Each oak tree species has its own acorn, and each one of them tastes slightly different. Considering that there are hundreds of acorn species, it’s easy to imagine that some of them actually taste good. Some are more bitter than others, and a few even have what resembles a sweet flavor.
We will discuss why most varieties are bitter and which acorns taste the best.
Why Are Acorns Bitter?
The main reason why raw acorns are bitter is because of a compound called tannin. Tannins can be found in many plants, including certain types of fruits. They are beneficial for the plant, as they protect it from predators and diseases. However, tannins can make acorns quite distasteful and feel astringent in the mouth. It can even be toxic for humans if consumed in large quantities.
The concentration of tannins depends on the oak tree species; the more tannins an acorn has, the more bitter it will be. That explains why some species of acorns taste better than others.
Do All Acorns Have Tannins?
Some varieties have low amounts, but all acorns contain at least some tannins.
Tannins in white vs. red acorns
Generally speaking, one rule can be applied to acorns when it comes to tannins and bitterness: the nuts produced by the white oak trees are less bitter than the ones from the red oaks. That’s because there are higher concentrations of tannins in the red acorn family.
An interesting fact illustrates this perfectly: In the woods, animals like squirrels and deer eat white acorns from the floor first. They also find them less bitter. When white acorns are scarce, they turn to red ones.
But keep in mind that this rule has a few exceptions; some red oaks produce acorns with low tannins, and some white oaks with high tannins.
Which Acorn Species Taste the Best?
Remember that when I say “taste the best”, I do not mean that some acorns are sweet or have some sugar content. Sweetness is not a trait of acorns. Therefore, when I talk about the best tasting varieties, I mean that they are less bitter. An appropriate alternative name for this list could be “acorns that are lowest in tannins”.
The following are some of the acorns that are the least bitter. Not surprisingly, most of them belong to the white oak family:
- Sawtooth oak (Quercus acutissima)
- California live oak or coast live oak (Q. agrifolia)
- White oak (Q. alba)
- Swamp white oak (Q. bicolor)
- Turkey oak or Austrian oak (Q. cerris)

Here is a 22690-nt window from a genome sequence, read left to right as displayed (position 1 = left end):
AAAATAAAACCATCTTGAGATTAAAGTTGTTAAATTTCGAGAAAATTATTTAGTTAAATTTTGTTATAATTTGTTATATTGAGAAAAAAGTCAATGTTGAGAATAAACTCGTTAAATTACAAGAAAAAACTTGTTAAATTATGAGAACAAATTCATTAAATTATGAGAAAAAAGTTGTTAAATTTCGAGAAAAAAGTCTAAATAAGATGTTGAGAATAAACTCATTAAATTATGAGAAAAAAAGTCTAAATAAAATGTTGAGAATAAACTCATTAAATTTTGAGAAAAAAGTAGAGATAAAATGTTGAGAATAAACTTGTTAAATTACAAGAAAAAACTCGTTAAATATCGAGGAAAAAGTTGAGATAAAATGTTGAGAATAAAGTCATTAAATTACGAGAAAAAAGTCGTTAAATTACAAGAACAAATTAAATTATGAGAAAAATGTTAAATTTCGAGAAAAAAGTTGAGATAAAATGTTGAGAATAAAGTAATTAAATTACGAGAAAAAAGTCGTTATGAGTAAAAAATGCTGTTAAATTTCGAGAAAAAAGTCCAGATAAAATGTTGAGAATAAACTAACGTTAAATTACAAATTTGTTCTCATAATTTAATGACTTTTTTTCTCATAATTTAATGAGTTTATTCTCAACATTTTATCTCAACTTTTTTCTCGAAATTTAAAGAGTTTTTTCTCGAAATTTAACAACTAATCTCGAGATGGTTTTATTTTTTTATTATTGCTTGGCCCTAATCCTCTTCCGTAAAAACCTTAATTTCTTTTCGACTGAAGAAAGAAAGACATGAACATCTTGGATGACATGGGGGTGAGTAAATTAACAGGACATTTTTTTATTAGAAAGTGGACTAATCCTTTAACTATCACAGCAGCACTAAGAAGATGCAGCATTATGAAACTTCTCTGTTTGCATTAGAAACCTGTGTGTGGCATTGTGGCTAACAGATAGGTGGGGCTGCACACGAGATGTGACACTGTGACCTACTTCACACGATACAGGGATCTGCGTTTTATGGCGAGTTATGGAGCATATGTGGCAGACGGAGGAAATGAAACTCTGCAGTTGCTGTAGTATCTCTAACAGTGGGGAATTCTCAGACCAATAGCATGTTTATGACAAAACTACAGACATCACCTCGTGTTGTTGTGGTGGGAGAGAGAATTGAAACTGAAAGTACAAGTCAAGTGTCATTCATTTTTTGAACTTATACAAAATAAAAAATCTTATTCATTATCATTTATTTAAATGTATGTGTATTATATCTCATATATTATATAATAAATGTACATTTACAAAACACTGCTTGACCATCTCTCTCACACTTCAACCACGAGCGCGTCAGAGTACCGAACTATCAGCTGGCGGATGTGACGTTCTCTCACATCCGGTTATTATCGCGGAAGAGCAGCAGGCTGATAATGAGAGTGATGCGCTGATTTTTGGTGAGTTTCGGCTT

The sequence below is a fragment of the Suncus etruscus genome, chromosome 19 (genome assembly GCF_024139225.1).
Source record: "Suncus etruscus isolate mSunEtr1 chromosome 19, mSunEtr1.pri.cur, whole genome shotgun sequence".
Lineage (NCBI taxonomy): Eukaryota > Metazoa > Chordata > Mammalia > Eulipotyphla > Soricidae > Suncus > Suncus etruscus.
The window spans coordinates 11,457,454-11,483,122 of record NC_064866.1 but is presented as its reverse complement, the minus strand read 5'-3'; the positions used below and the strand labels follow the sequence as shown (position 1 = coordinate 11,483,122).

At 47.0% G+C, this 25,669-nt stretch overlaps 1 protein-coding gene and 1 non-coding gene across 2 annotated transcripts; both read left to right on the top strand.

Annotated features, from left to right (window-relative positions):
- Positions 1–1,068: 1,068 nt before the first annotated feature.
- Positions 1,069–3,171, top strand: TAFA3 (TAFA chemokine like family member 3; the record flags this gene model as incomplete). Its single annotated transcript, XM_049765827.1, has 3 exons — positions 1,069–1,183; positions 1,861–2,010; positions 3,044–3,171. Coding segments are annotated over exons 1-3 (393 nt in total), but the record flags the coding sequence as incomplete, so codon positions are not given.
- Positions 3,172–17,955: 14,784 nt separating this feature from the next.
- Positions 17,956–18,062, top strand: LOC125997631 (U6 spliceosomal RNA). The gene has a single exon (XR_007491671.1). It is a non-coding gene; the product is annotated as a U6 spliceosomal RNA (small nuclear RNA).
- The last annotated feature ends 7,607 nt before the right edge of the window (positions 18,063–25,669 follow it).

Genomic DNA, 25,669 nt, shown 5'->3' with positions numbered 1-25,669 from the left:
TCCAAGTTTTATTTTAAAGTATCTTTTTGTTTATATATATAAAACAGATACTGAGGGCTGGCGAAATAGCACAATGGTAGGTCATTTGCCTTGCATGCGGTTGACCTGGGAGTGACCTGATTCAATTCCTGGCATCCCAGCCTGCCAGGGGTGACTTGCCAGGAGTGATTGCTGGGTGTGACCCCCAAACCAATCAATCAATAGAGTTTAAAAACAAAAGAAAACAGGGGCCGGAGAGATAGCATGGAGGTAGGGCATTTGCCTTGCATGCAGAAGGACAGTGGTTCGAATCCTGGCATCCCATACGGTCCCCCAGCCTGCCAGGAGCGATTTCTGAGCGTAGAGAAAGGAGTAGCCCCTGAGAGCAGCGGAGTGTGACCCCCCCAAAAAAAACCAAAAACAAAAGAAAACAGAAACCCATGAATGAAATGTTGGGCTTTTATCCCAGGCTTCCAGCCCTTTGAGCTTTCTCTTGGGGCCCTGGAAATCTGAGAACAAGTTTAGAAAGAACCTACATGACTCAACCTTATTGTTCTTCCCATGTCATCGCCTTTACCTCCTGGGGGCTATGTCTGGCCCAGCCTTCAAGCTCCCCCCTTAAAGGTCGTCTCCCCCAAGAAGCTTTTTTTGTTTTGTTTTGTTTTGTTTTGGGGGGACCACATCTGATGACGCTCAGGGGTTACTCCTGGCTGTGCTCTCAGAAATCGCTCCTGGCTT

- Japanese emperor oak, daimyo oak, or Korean oak (Q. dentata)
- Oregon white oak, Oregon oak, or Garry oak (Q. garryana)
- Holm oak (Q. rotundifolia)
- Valley oak (Q. lobata)
- Bur oak or mossycup oak (Q. macrocarpa)
- Chinkapin oak or Chinquapin oak (Q. muehlenbergii)
- Valonia oak (Q. macrolepis)
- Pin oak or swamp Spanish oak (Q. palustris)
- Sessile oak, Cornish oak, Irish Oak, or durmast oak (Q. petraea)
- Common oak, pedunculate oak, European oak, or English oak (Q. robur)
- Schuette’s oak (Q. x schuettei)
- Post oak or iron oak (Q. stellata)
- Cork oak (Q. suber)
- Compton oak (Quercus x comptoniae)
- Chestnut oak (Q. montana)
- Emory oak (Quercus emoryi)
Can You Eat Unprocessed Acorns that Have a Low Tannin Content?
Even though some varieties have low levels of tannins, you should still process them before consuming them. As I mentioned before, they still have some tannins. And if you eat a lot of it, you will still be ingesting a considerable amount of tannins and exposed to some of their adverse effects.
However, leaching acorns low in tannins may not be as urgent as their more bitter counterparts. I still recommend it, but you can use other less aggressive techniques. For example, roasting acorns in the oven is not as effective, but it will still reduce the phytic acid and tannin levels to a certain degree. It’s also much faster than boiling, so it’s a good alternative if you want to eat your acorns and don’t have the patience to boil them several times.
Eating unprocessed acorns usually happens outdoors. Some people pick them up and try them. If they are not very bitter, they eat them. As a precaution, many campers roast acorns over a fire instead of eating them raw. This way, they get to enjoy the nutty flavor and still reduce some of the tannins.
How to Improve the Taste of Acorns that Are Very High in Tannins?
If you don’t have access to the varieties of acorns on the list above, you can still reduce tannin levels and make them more palatable. That is achieved by leaching the acorns in boiling water. Since what causes the bitterness is tannins, this process will significantly reduce it and make the acorns much more enjoyable.
And this time, I don’t recommend shortcuts like roasting them instead of boiling them. To make acorns high in tannins suitable to eat and taste better, you must cook them properly.
If you’re looking for less-bitter acorns to eat, I hope you like the varieties on my list. Most of them belong to the white oak family, but a few exceptions exist. Remember that the tannin content is the reason for the bitterness. And, even though some varieties have lower levels than others, some processing is still a good idea, such as a roast or fast boil.